After writing my artist statement I asked two people to give me feedback. I'd like to thank Cindi Huss and Tracy Woodsford for taking a look at my statement!
You may remember that I stated I was feeling a bit vulnerable sending the statement to them. Having received their feedback I am so glad I did not skip this step! The feedback I received was very helpful. The fact that they both identified the same area as problematic was a bonus.
So if the same area is one that is identified by multiple people, you can be pretty sure that the wording is not as clear as it seemed to you as you sat at your keyboard to write. In my case, I had gone a little overboard with the descriptors. Just wanted everyone to know how many elements go into my work. I'm enthusiastic, you know? Still, that was an obvious place to chisel. My exuberance made for confusion.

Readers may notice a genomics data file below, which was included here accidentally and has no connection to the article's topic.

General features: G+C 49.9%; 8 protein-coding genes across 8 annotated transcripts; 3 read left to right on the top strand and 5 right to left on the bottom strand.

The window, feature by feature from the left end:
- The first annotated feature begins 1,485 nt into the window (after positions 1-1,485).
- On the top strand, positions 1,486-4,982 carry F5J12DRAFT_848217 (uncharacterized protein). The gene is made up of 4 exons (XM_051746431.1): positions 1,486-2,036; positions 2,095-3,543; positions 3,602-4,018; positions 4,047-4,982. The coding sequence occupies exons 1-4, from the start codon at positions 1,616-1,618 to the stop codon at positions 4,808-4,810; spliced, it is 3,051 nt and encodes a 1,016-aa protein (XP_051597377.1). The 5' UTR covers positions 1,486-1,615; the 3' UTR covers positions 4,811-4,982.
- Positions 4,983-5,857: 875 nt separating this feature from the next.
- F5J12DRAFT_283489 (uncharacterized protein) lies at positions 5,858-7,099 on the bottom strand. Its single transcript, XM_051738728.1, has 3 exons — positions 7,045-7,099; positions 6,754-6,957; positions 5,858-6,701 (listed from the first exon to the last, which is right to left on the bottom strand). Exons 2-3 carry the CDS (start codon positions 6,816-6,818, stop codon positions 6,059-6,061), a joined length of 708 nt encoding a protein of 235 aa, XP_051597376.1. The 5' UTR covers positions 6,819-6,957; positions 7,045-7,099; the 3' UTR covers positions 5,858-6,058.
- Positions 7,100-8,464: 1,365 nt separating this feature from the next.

Cindi also informed me that I was using the passive voice. Who, me? Looking back I found it was so. So that was also addressed. Oh no, there I am again being passive.
Ok, if I must be actively telling my story, I will have to tell you that Cindi rewrote the statement in the active voice. I tweaked it. This is how it really goes, friends. We live in community. To be the best we can be we must reach out. Sometimes that means supporting others. Sometimes it means gratefully accepting the help that is given us.
I hope that this series of articles on writing about your art has been helpful. I feel finished with the topic at this time, so will not continue writing on a weekly basis. Let me know what you think in the comments below. Thanks for joining me as I muse about writing for art.